It might just be a bunch of bottles and cans, but when you get enough recyclables together it can mean a hefty wad of cash. California authorities say a group involved in an alleged illegal recycling scheme was flush with $14 million in refunds after trucking roughly 250 million cans and bottles from out of state and redeeming them. [More]
California Says Alleged Recycling Scam Trucked In Bottles & Cans From Arizona For $14M In Illegal Refunds
Americans own a lot of stuff, and we don’t like to get rid of it. While it’s admirable to keep your old things in place of replacing them with new things, that is not exactly what we’re doing. The growth of the self-storage industry tells us that what we’re actually doing is packing away the items we can’t bear to part with but don’t want to trip over on a daily basis. [More]
What’s in a name? Well, if that name happens to be PODS about $62 million. That’s how much the storage and moving company was awarded in damages from a trademark infringement lawsuit against U-Haul. [More]
You might’ve think you’ve heard about an intense, high-speed police chase, but you’d be wrong. Or at least you thought you knew what intense was, before reading that one particular police showdown had deep fryers flying out the back of a suspect’s truck. Deep fryers! Flying! [More]
Consumerist reader Dave says he hasn’t rented anything from U-Haul in around two years, so he was surprised this morning to receive a text from the company. Even more alarming: The message said he owed U-Haul money for a speeding ticket from three years ago. [More]
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If you’ve ever thought U-Haul’s ads touting rates as low as $19.95/day plus mileage sounded too good to be true, you may be right. In fact, for some screwed-over customers, their final bill could end up being much, much, much larger than originally expected. [More]
Christina went to return her Uhaul rental, but when she arrived at her scheduled time, she found the lot was already closed. Customer service told her to return the truck to the nearest nearby Uhaul place, a chore in and of itself. Then she got charged for returning it to the “wrong” location, and all-told her $19.99 rental has blossomed into $220 that navigating the twists and turns and delays of customer service hasn’t gotten her refunded. Here’s the letter she wrote to Joe, the CEO of Uhaul. [More]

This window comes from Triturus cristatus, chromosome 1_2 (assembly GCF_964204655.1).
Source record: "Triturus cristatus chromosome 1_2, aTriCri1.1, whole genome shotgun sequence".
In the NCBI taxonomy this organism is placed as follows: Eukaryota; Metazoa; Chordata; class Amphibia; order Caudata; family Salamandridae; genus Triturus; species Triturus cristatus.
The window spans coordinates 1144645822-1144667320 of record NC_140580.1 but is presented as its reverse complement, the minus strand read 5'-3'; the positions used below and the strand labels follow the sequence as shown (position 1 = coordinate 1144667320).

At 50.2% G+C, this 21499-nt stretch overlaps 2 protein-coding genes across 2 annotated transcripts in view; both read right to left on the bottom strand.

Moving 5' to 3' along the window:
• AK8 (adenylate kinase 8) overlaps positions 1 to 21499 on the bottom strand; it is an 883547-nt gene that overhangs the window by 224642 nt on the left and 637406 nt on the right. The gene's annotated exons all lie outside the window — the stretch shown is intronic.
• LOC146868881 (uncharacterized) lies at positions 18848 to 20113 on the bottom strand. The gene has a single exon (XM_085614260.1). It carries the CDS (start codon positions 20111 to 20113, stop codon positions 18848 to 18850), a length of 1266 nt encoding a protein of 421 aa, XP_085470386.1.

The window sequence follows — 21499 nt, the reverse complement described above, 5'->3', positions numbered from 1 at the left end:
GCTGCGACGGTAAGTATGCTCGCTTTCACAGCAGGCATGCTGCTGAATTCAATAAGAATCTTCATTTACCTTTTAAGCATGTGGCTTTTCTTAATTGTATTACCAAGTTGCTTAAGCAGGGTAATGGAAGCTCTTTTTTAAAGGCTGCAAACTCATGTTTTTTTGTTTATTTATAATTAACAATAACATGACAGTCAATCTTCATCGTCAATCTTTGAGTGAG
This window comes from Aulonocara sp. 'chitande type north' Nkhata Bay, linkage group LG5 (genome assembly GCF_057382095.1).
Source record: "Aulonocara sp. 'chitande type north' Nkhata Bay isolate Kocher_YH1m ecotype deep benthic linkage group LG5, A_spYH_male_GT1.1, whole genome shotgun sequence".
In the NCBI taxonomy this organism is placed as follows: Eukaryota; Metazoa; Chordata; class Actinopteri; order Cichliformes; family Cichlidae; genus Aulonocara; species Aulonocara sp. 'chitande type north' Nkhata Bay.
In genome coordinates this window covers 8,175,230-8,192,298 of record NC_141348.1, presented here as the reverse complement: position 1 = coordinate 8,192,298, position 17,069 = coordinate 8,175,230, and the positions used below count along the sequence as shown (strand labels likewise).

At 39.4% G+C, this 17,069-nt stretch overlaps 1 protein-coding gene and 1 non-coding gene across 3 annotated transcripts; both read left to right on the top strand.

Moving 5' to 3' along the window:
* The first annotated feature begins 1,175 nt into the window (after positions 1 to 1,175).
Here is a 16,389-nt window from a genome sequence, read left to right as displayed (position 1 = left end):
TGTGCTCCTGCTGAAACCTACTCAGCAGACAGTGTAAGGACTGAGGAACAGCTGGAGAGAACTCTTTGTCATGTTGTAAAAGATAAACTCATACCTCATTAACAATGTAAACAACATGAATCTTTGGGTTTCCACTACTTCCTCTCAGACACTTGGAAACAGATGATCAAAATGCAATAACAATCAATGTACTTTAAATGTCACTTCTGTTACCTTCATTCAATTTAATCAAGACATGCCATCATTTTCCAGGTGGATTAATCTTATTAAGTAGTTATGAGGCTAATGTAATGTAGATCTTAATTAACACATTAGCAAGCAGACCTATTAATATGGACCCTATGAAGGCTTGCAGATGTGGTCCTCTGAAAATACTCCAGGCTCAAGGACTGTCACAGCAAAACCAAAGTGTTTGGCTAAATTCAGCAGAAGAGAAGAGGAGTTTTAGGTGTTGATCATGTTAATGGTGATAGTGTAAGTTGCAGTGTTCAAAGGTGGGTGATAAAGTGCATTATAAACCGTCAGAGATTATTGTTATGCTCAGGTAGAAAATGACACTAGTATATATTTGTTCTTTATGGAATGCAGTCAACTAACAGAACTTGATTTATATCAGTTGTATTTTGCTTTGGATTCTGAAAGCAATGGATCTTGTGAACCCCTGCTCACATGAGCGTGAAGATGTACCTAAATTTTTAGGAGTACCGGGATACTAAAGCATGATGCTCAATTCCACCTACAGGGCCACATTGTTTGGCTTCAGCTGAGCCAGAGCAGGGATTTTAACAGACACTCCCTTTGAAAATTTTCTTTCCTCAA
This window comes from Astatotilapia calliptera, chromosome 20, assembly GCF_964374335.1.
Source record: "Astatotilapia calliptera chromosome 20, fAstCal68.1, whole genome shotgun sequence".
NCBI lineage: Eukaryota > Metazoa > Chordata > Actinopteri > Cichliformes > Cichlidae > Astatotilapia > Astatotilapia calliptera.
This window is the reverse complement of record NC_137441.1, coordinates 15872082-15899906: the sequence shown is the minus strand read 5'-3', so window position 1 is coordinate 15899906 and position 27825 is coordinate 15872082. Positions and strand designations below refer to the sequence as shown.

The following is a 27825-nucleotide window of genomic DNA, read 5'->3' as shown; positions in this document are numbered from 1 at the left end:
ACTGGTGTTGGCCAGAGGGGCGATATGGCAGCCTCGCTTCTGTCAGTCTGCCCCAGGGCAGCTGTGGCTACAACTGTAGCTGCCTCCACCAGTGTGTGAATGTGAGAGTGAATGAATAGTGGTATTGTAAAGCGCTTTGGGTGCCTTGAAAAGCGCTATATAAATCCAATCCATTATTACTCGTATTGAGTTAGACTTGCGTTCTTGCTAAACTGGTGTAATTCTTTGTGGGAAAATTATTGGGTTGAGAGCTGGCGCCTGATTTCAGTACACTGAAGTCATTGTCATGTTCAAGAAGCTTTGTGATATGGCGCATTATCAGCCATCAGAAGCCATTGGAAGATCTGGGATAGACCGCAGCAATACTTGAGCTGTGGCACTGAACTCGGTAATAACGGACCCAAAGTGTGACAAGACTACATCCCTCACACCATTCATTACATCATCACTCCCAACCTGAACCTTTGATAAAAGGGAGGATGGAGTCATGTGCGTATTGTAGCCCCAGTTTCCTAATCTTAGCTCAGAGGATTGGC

Here are ten of the best photos that readers added to The Consumerist Flickr Pool this week, picked for neatness and usability in a Consumerist post.
While there’s much heated discussion about Arizona’s controversial new immigration laws, the folks at AriZona Iced Tea have somehow found themselves caught in the crossfire, with some even calling for a boycott on the beverage brand. That’s why one of the founders of the company wants everyone to know that, just like inauthentic picante sauce, they’re originally from New York City. [More]
There are just so many different ways to rob a Best Buy. First some sophisticated thieves pulled off a Mission:Impossible-style heist in which they cut a hole in the roof and never touched the floor. Now some guys in a stolen U-Haul decided to just ram the truck through the backdoor. Less finesse, but equally effective. [More]
It doesn’t take much to please some customers. Patrick tells us Ryder charged him $200 for moving truck damages that already existed before he rented the vehicle.
Remember the U-Haul customer who was locked in at a self-storage unit in Wisconsin? Something similar, but possibly more dangerous, happened over the weekend at an indoor U-Haul facility in Philadelphia.
Jesse, who wrote to us last week to complain about Ryder’s broken guarantee, has contacted us again with a follow up. We also spoke with Ryder directly to ask how their “Guaranteed Availability” promise actually works, so that future customers know what to expect.
U-Haul apparently knows about Ryder’s initiative to outdo it on suckage, so they’ve introduced a whole new class of customer abuse: false imprisonment. Best of all, the employee who was sent to let Jessica and her friend out of U-Haul Prison told them that if they hadn’t wanted to get locked in after 5pm, they should have paid for 24 hour access. (They were taking advantage of a complimentary offer from the company.)
If you saw this image on the Ryder website, you might think that it means two things: that they guarantee some sort of vehicle availability to customers, and that they will make sure you are satisfied with your experience. You would be wrong. Update: Ryder has responded to Jesse’s complaint.
There’s a new kid on the block — and the old folks are mad as hell.